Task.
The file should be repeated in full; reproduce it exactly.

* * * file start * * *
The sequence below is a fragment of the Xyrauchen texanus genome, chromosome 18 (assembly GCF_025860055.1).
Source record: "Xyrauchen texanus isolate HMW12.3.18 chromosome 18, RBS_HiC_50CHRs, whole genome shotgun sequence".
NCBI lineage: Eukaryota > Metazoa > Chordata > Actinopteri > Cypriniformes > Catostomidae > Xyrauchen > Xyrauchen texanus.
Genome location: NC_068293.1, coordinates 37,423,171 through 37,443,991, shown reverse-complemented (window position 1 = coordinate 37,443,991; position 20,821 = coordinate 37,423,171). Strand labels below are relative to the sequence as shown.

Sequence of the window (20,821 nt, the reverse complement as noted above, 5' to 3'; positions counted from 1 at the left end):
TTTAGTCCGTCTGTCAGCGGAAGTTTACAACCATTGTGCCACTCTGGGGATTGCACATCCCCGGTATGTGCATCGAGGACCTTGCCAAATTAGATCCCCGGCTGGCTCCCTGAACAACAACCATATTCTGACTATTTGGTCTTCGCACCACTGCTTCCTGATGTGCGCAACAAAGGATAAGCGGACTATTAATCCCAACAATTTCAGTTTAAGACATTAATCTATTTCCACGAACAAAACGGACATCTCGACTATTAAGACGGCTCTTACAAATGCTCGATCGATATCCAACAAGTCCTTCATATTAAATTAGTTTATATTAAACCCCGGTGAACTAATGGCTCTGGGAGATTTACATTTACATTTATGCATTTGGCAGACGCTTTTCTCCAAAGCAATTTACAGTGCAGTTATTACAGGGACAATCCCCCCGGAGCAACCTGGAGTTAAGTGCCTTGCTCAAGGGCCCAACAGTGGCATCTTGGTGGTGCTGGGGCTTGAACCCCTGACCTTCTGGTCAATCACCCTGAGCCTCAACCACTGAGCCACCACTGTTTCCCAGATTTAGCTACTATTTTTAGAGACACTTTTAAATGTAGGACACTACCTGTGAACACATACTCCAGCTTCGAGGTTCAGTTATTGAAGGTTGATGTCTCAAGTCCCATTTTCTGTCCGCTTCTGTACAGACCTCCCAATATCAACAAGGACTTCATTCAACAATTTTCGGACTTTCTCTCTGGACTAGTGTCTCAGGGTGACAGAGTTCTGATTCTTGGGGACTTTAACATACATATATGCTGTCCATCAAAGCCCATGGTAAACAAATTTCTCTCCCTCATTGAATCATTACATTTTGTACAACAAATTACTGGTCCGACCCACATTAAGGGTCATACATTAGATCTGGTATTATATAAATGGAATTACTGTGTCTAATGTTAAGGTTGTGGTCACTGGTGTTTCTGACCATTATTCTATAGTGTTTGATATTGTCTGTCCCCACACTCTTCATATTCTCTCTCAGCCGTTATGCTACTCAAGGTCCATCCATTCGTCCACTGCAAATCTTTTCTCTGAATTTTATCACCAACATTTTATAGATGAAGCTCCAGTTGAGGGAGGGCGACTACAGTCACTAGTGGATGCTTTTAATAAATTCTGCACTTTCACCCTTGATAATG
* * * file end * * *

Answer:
The sequence below is a fragment of the Xyrauchen texanus genome, chromosome 18 (assembly GCF_025860055.1).
Source record: "Xyrauchen texanus isolate HMW12.3.18 chromosome 18, RBS_HiC_50CHRs, whole genome shotgun sequence".
NCBI lineage: Eukaryota > Metazoa > Chordata > Actinopteri > Cypriniformes > Catostomidae > Xyrauchen > Xyrauchen texanus.
Genome location: NC_068293.1, coordinates 37,423,171 through 37,443,991, shown reverse-complemented (window position 1 = coordinate 37,443,991; position 20,821 = coordinate 37,423,171). Strand labels below are relative to the sequence as shown.

Sequence of the window (20,821 nt, the reverse complement as noted above, 5' to 3'; positions counted from 1 at the left end):
TTTAGTCCGTCTGTCAGCGGAAGTTTACAACCATTGTGCCACTCTGGGGATTGCACATCCCCGGTATGTGCATCGAGGACCTTGCCAAATTAGATCCCCGGCTGGCTCCCTGAACAACAACCATATTCTGACTATTTGGTCTTCGCACCACTGCTTCCTGATGTGCGCAACAAAGGATAAGCGGACTATTAATCCCAACAATTTCAGTTTAAGACATTAATCTATTTCCACGAACAAAACGGACATCTCGACTATTAAGACGGCTCTTACAAATGCTCGATCGATATCCAACAAGTCCTTCATATTAAATTAGTTTATATTAAACCCCGGTGAACTAATGGCTCTGGGAGATTTACATTTACATTTATGCATTTGGCAGACGCTTTTCTCCAAAGCAATTTACAGTGCAGTTATTACAGGGACAATCCCCCCGGAGCAACCTGGAGTTAAGTGCCTTGCTCAAGGGCCCAACAGTGGCATCTTGGTGGTGCTGGGGCTTGAACCCCTGACCTTCTGGTCAATCACCCTGAGCCTCAACCACTGAGCCACCACTGTTTCCCAGATTTAGCTACTATTTTTAGAGACACTTTTAAATGTAGGACACTACCTGTGAACACATACTCCAGCTTCGAGGTTCAGTTATTGAAGGTTGATGTCTCAAGTCCCATTTTCTGTCCGCTTCTGTACAGACCTCCCAATATCAACAAGGACTTCATTCAACAATTTTCGGACTTTCTCTCTGGACTAGTGTCTCAGGGTGACAGAGTTCTGATTCTTGGGGACTTTAACATACATATATGCTGTCCATCAAAGCCCATGGTAAACAAATTTCTCTCCCTCATTGAATCATTACATTTTGTACAACAAATTACTGGTCCGACCCACATTAAGGGTCATACATTAGATCTGGTATTATATAAATGGAATTACTGTGTCTAATGTTAAGGTTGTGGTCACTGGTGTTTCTGACCATTATTCTATAGTGTTTGATATTGTCTGTCCCCACACTCTTCATATTCTCTCTCAGCCGTTATGCTACTCAAGGTCCATCCATTCGTCCACTGCAAATCTTTTCTCTGAATTTTATCACCAACATTTTATAGATGAAGCTCCAGTTGAGGGAGGGCGACTACAGTCACTAGTGGATGCTTTTAATAAATTCTGCACTTTCACCCTTGATAATG